When filling a vacant position, an organization will often expand their advertising reach to widen the search for qualified applicants. However, certain practices might ultimately limit their applicant pool. Additionally, some hiring practices might seem like a clever way to appropriately define the search field to the best possibilities but are often unintentionally discriminatory.
Employees and applicants alike are afforded legal protection against harassment, discrimination and other unfair treatment. If an organization violates these rights, even unintentionally, they face serious consequences.
Certain hiring practices could discriminate based on age, religion, gender identity, sexual orientation, nationality or disability status. These practices can include:
- Advertising the job opening on only social media platforms that cater to a younger audience
- Using language such as culture fit, online savvy and digital native that might frighten off older, qualified applicants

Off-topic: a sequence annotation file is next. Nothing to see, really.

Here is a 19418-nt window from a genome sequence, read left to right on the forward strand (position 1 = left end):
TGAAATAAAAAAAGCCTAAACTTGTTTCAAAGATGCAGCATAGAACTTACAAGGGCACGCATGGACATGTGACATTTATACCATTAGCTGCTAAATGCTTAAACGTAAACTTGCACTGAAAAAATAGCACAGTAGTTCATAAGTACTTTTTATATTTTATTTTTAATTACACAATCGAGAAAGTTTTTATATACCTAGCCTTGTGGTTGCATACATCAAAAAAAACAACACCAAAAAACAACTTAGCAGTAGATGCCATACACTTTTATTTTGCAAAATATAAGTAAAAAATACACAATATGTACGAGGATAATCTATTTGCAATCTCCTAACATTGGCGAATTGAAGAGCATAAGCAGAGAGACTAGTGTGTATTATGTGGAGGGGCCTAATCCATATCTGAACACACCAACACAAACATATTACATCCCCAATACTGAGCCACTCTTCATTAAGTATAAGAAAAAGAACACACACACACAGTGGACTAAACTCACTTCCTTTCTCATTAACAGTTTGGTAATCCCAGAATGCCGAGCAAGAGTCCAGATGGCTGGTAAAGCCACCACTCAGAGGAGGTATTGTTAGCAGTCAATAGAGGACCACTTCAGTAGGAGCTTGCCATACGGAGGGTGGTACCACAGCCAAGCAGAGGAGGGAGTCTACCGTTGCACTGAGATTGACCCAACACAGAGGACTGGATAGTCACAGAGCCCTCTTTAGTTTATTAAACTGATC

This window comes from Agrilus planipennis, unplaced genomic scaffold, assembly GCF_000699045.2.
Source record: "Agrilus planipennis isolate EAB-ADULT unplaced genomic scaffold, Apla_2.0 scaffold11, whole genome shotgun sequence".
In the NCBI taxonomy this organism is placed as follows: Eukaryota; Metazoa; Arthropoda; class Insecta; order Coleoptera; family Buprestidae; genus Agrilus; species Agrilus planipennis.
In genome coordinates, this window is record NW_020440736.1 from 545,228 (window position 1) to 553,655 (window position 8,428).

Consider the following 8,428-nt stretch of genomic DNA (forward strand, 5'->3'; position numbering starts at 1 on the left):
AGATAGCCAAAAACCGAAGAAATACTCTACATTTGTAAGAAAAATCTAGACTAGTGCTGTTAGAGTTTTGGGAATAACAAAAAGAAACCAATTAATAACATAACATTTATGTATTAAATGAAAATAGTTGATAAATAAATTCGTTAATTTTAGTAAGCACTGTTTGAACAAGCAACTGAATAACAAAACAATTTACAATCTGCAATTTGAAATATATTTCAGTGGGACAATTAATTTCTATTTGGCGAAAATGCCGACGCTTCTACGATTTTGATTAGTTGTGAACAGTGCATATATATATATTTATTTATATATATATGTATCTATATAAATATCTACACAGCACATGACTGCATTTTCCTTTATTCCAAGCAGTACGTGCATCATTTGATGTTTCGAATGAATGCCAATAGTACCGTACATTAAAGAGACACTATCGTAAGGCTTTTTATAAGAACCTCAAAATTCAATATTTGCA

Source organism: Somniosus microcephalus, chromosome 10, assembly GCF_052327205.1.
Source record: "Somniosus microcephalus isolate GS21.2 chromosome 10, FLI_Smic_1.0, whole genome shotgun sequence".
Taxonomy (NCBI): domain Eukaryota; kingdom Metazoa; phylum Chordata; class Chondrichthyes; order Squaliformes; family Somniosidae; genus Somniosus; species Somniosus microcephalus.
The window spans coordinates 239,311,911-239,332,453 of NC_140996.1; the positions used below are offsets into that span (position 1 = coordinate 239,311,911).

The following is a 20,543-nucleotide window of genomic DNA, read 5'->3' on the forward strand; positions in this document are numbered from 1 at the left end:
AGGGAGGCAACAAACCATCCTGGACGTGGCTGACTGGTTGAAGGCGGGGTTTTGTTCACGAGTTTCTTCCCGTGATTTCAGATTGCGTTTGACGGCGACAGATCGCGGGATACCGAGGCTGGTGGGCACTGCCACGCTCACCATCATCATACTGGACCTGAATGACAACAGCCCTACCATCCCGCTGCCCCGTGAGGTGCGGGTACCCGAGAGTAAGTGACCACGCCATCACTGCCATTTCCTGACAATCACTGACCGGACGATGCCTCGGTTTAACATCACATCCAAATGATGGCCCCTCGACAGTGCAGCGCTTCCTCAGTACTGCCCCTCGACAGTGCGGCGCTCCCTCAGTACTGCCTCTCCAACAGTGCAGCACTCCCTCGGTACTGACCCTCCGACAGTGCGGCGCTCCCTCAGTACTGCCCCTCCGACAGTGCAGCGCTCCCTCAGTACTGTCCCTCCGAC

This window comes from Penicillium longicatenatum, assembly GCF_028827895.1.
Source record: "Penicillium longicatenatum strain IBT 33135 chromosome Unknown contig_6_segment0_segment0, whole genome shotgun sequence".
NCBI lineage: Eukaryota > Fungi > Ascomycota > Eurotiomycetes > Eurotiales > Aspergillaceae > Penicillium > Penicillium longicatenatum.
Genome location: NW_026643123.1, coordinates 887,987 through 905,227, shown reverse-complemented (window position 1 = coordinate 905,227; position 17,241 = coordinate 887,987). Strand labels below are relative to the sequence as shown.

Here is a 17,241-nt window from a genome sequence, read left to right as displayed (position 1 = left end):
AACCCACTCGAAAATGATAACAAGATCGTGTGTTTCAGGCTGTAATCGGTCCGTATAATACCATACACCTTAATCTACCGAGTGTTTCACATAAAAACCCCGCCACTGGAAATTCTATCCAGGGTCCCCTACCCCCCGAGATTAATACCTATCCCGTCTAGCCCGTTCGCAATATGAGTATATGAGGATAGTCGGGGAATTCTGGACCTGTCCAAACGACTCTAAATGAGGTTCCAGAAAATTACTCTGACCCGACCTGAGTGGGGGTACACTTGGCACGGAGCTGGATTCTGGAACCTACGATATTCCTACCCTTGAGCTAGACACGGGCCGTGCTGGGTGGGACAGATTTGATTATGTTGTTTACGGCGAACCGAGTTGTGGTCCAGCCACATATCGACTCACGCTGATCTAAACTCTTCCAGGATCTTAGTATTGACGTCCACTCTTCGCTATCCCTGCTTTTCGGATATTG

- Requiring that applicants fall into a specific height or weight range
- Requiring that applicants pass a physical examination not directly tied to the job responsibilities
- Requiring that applicants live in a specific geographic area
Additionally, hiring managers must ensure that interview questions do not unintentionally discriminate. During the rapport-building phase of an interview, it is not uncommon for interviewers to ask questions of a personal nature. This is done to break the ice, but it can have a negative effect. For example, asking a candidate about his or her children might seem like an innocuous bit of conversation, but the applicant is now likely worried that the answer might somehow impact the interview itself. The interviewee might become nervous, agitated or confused and lose his or her focus.
While some of these restrictions might seem complex, it is important to ensure all applicants and potential candidates are treated fairly and given the same opportunity to excel throughout the interview process. Discrimination at any stage of the job search can have severe legal consequences.
If you feel you were mistreated at work or during your interview, it is wise to discuss your situation with a legal professional for guidance and insight.